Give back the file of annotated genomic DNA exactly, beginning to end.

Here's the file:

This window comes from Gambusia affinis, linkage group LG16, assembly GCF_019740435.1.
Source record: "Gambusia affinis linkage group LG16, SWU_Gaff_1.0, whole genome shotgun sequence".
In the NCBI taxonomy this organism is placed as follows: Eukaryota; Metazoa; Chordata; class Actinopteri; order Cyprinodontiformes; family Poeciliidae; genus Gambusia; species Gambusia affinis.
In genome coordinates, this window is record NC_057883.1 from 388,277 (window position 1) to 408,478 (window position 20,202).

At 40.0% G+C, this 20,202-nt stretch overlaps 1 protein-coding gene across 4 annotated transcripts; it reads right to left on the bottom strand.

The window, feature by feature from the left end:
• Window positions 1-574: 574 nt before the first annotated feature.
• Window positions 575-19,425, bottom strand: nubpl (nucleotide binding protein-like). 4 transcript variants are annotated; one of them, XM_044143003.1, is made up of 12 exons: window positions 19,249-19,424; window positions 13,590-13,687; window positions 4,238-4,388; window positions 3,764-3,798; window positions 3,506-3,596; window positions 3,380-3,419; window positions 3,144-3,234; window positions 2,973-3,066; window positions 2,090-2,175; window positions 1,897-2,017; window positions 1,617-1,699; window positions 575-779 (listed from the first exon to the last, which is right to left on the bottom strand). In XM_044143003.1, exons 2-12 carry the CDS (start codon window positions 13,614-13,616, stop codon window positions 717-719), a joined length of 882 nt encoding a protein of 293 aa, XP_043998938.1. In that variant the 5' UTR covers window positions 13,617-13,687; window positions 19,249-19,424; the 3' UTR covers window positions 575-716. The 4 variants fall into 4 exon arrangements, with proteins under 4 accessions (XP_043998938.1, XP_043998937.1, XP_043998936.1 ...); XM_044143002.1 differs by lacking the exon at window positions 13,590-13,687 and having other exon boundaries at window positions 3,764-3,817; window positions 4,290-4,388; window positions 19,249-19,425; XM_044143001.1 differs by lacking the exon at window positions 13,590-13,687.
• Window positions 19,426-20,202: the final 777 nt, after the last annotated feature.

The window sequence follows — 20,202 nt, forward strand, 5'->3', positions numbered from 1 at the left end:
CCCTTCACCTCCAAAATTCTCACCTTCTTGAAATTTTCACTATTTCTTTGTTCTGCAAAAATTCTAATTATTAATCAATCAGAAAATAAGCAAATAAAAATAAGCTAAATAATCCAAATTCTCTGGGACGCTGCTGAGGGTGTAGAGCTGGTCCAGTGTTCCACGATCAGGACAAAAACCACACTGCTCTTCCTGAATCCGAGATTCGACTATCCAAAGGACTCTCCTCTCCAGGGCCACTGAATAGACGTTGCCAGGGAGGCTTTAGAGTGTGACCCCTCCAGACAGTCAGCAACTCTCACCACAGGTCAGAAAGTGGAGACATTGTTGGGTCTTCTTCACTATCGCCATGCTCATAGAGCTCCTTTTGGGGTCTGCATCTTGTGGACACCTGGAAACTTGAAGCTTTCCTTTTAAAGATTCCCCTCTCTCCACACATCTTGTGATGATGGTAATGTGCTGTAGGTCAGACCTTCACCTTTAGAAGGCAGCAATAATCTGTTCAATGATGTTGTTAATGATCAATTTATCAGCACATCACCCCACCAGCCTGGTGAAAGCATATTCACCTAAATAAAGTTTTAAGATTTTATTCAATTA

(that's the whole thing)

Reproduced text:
This window comes from Gambusia affinis, linkage group LG16, assembly GCF_019740435.1.
Source record: "Gambusia affinis linkage group LG16, SWU_Gaff_1.0, whole genome shotgun sequence".
In the NCBI taxonomy this organism is placed as follows: Eukaryota; Metazoa; Chordata; class Actinopteri; order Cyprinodontiformes; family Poeciliidae; genus Gambusia; species Gambusia affinis.
In genome coordinates, this window is record NC_057883.1 from 388,277 (window position 1) to 408,478 (window position 20,202).

At 40.0% G+C, this 20,202-nt stretch overlaps 1 protein-coding gene across 4 annotated transcripts; it reads right to left on the bottom strand.

The window, feature by feature from the left end:
• Window positions 1-574: 574 nt before the first annotated feature.
• Window positions 575-19,425, bottom strand: nubpl (nucleotide binding protein-like). 4 transcript variants are annotated; one of them, XM_044143003.1, is made up of 12 exons: window positions 19,249-19,424; window positions 13,590-13,687; window positions 4,238-4,388; window positions 3,764-3,798; window positions 3,506-3,596; window positions 3,380-3,419; window positions 3,144-3,234; window positions 2,973-3,066; window positions 2,090-2,175; window positions 1,897-2,017; window positions 1,617-1,699; window positions 575-779 (listed from the first exon to the last, which is right to left on the bottom strand). In XM_044143003.1, exons 2-12 carry the CDS (start codon window positions 13,614-13,616, stop codon window positions 717-719), a joined length of 882 nt encoding a protein of 293 aa, XP_043998938.1. In that variant the 5' UTR covers window positions 13,617-13,687; window positions 19,249-19,424; the 3' UTR covers window positions 575-716. The 4 variants fall into 4 exon arrangements, with proteins under 4 accessions (XP_043998938.1, XP_043998937.1, XP_043998936.1 ...); XM_044143002.1 differs by lacking the exon at window positions 13,590-13,687 and having other exon boundaries at window positions 3,764-3,817; window positions 4,290-4,388; window positions 19,249-19,425; XM_044143001.1 differs by lacking the exon at window positions 13,590-13,687.
• Window positions 19,426-20,202: the final 777 nt, after the last annotated feature.

The window sequence follows — 20,202 nt, forward strand, 5'->3', positions numbered from 1 at the left end:
CCCTTCACCTCCAAAATTCTCACCTTCTTGAAATTTTCACTATTTCTTTGTTCTGCAAAAATTCTAATTATTAATCAATCAGAAAATAAGCAAATAAAAATAAGCTAAATAATCCAAATTCTCTGGGACGCTGCTGAGGGTGTAGAGCTGGTCCAGTGTTCCACGATCAGGACAAAAACCACACTGCTCTTCCTGAATCCGAGATTCGACTATCCAAAGGACTCTCCTCTCCAGGGCCACTGAATAGACGTTGCCAGGGAGGCTTTAGAGTGTGACCCCTCCAGACAGTCAGCAACTCTCACCACAGGTCAGAAAGTGGAGACATTGTTGGGTCTTCTTCACTATCGCCATGCTCATAGAGCTCCTTTTGGGGTCTGCATCTTGTGGACACCTGGAAACTTGAAGCTTTCCTTTTAAAGATTCCCCTCTCTCCACACATCTTGTGATGATGGTAATGTGCTGTAGGTCAGACCTTCACCTTTAGAAGGCAGCAATAATCTGTTCAATGATGTTGTTAATGATCAATTTATCAGCACATCACCCCACCAGCCTGGTGAAAGCATATTCACCTAAATAAAGTTTTAAGATTTTATTCAATTA